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Mastering medical marijuana Why NJ has some catching up to do with neighboring states

An assortment of products available by delivery from medical cannabis provider PharmaCann.-(AARON HOUSTON)

As one of the most expansive medical marijuana providers in the country, Curaleaf’s presence spans 12 states. New Jersey is among them, as is New York and Pennsylvania.As one of the most expansive medical marijuana providers in the country, Curaleaf’s presence spans 12 states. New Jersey is among them, as is New York and Pennsylvania.

Last month, Curaleaf New York announced it would start offering delivery to medical marijuana patients in the Empire State, expanding the ways in which patients could access their medicine while making it easier for the homebound.

Delivery in New Jersey currently is prohibited. The same holds true in Pennsylvania.

According to Jeff Brown, the New Jersey Department of Health’s assistant commissioner for medicinal marijuana, the DOH is evaluating issues pertaining to home delivery.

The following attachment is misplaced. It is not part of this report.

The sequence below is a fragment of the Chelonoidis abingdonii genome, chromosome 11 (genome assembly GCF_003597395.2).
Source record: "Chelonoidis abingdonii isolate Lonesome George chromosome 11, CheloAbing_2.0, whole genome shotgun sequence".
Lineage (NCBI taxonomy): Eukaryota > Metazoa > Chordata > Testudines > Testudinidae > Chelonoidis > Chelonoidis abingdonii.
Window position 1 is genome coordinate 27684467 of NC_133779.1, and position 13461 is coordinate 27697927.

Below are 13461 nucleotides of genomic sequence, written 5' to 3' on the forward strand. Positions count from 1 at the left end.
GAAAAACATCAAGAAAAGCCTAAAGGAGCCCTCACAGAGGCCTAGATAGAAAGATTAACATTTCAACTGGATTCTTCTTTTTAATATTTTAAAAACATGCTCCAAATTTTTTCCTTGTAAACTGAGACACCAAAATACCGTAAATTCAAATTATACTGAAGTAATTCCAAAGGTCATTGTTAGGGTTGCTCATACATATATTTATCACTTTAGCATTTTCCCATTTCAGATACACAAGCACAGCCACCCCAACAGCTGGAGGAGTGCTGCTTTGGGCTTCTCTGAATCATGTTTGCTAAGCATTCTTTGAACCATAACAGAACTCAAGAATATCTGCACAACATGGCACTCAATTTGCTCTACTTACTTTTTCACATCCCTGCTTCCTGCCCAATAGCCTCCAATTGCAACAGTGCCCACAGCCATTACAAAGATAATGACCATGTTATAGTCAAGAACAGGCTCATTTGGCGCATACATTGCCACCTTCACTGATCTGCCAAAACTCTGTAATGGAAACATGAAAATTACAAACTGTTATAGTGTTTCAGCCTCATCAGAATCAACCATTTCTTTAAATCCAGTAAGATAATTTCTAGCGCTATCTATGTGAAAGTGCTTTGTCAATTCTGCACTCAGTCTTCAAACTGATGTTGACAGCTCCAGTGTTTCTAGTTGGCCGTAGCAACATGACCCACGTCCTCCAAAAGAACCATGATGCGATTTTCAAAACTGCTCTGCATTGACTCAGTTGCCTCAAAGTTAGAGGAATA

“Because many patients suffer from conditions that impede their ability to travel to an actual dispensary, home delivery could help them access their medication more effectively,” Brown said. “But it will have to be well-regulated to prevent diversion and ensure the safety of patients and caregivers.” 

Sen. Joseph Vitale, D-19th District, who is sponsoring a medicinal marijuana bill expected to be introduced before the end of the year, said delivery wasn’t written into his draft of the bill.

“It’s a controlled dangerous substance and it needs to be controlled in a manner — it’s a potential diversion issue,” Vitale said. “Maybe in the future it’s something we can think about but right off the bat I don’t think it should.”

In New York, Curaleaf is one of four registered organizations — that’s the state’s term for medical marijuana facilities, or what New Jersey calls alternative treatment centers — that delivers medicinal cannabis to patients.

According to Curaleaf NY President Michelle Bodner, the program is small and will remain “expensive to execute until it grows to scale.”

The delivery program from another RO, PharmaCann NY, is expanding, said its communications director Kate Walden.